There has also been negative news flow relating to Chinese stocks listed on US exchanges, including several biotech companies (such as BeiGene, HUTCHMED and Zai Lab). In 2020, the Holding Foreign Companies Accountable Act became law in the US, under which failure to comply with the standards set out would trigger de-listing. This includes allowing the US’s accounting watchdog to perform company audits and, in March 2022, the US Securities and Exchange Commission identified several Chinese biotech companies as facing potential de-listing as a result. Ongoing US regulatory fallout has driven share price declines in some of the most established Chinese biotechs.

3. Domestic Chinese policy and regulation

Alongside geopolitical and macroeconomic factors, Chinese domestic policy has also driven down share prices in the health care sector. Negative sentiment has spilled over from the government’s regulatory response to platform companies and the tutorial sector. Investors fear drug and consumable pricing will be negatively impacted by a primarily focus on achieving ‘Common Prosperity’ goals.

Improving the cost efficiency of the health care industry has been a key priority for regulators in China, and they have focused on fostering true innovation in medicine and improving patient access to drugs. This has included establishing an essential drugs list, sold at cost. Over recent years, policy has focused on targeting drug prices, leading to concerns the domestic pharmaceutical industry could be subject to future price controls.


Risk factors you should consider before investing:

  • This material is not intended to provide investment advice or be considered a personal recommendation.
  • The value of investments and income from them can go down as well as up and you may lose some or all of your initial investment.
  • Past results are not a guide to future results.
  • If the currency in which you invest strengthens against the currency in which the underlying investments of the fund are made, the value of your investment will decrease. Currency hedging seeks to limit this, but there is no guarantee that hedging will be totally successful.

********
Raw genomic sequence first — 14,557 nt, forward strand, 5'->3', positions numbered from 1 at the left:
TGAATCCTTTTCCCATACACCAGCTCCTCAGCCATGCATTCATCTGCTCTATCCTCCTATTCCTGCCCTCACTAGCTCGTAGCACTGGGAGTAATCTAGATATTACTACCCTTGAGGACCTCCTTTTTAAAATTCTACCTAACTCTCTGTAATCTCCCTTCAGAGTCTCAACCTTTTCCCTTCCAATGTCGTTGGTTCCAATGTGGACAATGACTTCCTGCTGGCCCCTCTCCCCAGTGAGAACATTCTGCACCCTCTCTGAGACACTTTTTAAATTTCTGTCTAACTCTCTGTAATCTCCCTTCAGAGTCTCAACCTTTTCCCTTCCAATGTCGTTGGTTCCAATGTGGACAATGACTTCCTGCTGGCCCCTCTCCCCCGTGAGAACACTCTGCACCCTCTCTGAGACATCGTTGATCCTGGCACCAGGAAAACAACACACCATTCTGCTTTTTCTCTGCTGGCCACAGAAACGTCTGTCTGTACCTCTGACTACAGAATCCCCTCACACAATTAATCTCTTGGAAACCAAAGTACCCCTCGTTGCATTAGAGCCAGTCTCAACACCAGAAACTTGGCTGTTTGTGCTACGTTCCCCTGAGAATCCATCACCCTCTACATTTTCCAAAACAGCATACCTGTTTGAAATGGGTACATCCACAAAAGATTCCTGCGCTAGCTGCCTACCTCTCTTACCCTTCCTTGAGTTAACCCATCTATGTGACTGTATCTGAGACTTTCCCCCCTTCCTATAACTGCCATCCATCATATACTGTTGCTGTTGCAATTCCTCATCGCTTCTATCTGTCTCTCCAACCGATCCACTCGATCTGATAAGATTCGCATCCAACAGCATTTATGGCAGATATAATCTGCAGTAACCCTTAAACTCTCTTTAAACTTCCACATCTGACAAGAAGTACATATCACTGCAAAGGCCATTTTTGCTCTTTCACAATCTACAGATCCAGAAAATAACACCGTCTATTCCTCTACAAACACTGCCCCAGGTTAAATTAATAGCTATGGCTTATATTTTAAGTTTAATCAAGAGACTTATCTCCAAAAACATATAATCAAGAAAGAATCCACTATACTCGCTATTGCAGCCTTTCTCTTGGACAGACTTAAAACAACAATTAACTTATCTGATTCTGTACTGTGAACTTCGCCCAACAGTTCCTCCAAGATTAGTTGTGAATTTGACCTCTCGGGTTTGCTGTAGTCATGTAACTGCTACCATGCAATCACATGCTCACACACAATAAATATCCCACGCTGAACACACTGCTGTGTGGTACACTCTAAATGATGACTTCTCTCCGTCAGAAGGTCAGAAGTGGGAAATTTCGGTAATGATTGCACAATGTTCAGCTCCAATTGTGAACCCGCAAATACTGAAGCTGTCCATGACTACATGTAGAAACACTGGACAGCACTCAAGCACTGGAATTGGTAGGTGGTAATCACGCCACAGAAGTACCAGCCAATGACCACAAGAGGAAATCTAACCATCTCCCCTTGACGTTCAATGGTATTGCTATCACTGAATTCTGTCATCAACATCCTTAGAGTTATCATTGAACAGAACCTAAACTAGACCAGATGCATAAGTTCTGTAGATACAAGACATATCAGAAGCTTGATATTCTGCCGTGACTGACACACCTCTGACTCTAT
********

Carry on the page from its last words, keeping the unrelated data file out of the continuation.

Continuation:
• Risks may be associated with investing in fixed income, emerging markets and/or high-yield securities; emerging markets are volatile and may suffer from liquidity problems.

Natalya Zeman is an equity investment director at Capital Group. She has 10 years of industry experience and has been with Capital for seven years. Prior to joining Capital, Natalya worked in Beijing and Hong Kong where she set up and ran her own company. She holds a bachelor's degree from the University of Oxford and is based in London.

Emily Liao is an equity investment director at Capital Group. She has 19 years of investment industry experience and has been with Capital Group for 10 years. She holds a bachelor's degree in sociology from the University of Chicago. Emily is based in New York.

Past results are not a guarantee of future results. The value of investments and income from them can go down as well as up and you may lose some or all of your initial investment. This information is not intended to provide investment, tax or other advice, or to be a solicitation to buy or sell any securities.

Statements attributed to an individual represent the opinions of that individual as of the date published and do not necessarily reflect the opinions of Capital Group or its affiliates. All information is as at the date indicated unless otherwise stated. Some information may have been obtained from third parties, and as such the reliability of that information is not guaranteed.

Capital Group manages equity assets through three investment groups. These groups make investment and proxy voting decisions independently. Fixed income investment professionals provide fixed income research and investment management across the Capital organization; however, for securities with equity characteristics, they act solely on behalf of one of the three equity investment groups.